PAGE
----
Immigration compliance and employment discrimination related to immigration compliance can put employers between a rock and a hard place. As more states require E-verify and the feds are ramping up enforcement against employers who misuse E-verify, it's important to get the facts.
Here are some basics for those who use E-verify:
- Employers must still complete I-9 forms.
- All new hires must be entered within three days of starting work.
- All new hires must be entered into the E-verify system for confirmation of eligibility to work, not just some of them.
- Employers cannot use E-verify to screen existing employees UNLESS a company been awarded a federal contract on or after September 8, 2009, that contains the Federal Acquisition Regulation (FAR) E-Verify clause (see more online).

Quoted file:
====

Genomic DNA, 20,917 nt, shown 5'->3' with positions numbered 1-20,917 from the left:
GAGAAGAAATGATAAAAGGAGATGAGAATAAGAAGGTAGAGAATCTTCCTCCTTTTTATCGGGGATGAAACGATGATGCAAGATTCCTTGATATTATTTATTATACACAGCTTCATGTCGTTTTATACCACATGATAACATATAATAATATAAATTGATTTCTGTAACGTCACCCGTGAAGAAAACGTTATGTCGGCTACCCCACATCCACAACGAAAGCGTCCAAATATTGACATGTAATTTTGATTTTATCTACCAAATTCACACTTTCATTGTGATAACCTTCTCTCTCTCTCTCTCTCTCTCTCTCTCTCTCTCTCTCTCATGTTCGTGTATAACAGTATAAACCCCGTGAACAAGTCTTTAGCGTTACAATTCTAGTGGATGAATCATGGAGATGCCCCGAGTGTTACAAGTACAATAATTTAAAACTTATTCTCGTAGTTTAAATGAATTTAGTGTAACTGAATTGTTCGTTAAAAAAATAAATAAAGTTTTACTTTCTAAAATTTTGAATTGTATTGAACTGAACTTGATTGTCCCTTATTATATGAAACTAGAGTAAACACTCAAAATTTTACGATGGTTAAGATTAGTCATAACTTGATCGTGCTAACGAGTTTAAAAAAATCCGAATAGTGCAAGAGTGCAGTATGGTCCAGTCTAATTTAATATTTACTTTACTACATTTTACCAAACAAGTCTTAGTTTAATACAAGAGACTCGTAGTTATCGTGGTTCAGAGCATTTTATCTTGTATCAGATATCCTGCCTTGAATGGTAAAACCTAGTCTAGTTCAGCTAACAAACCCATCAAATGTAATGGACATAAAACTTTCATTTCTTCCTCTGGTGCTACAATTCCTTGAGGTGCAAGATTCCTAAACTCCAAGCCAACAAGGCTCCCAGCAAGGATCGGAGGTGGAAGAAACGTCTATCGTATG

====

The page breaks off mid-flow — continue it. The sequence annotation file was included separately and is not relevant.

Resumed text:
- E-verify notifications of work eligibility are NOT determinations of a new hire's immigration status. That's not a matter for employers to decide, so don't play cop or make assumptions.
- When you receive a TNC (Tentative Non-Confirmation) notice from the system, be sure to print the notice, provide a copy to the employee and follow the directions. There are employer-specific instructions, as well as instructions for the new hire to follow.
- Log in to E-verify on a daily basis to check for updates on new hires until cases are resolved.
But there's a lot of other information that you need to know, so don't take this article as a definitive answer about the system, rather use it as an invitation to learn more about it if you're not using it - or to brush up on what you know if you are a current E-verify user.
The U.S. Customs and Immigration Services website has a helpful Question and Answer webpage as well as online webinars for those who want to know more about the system. The Justice Department has a useful online Dos and Don'ts resource as well.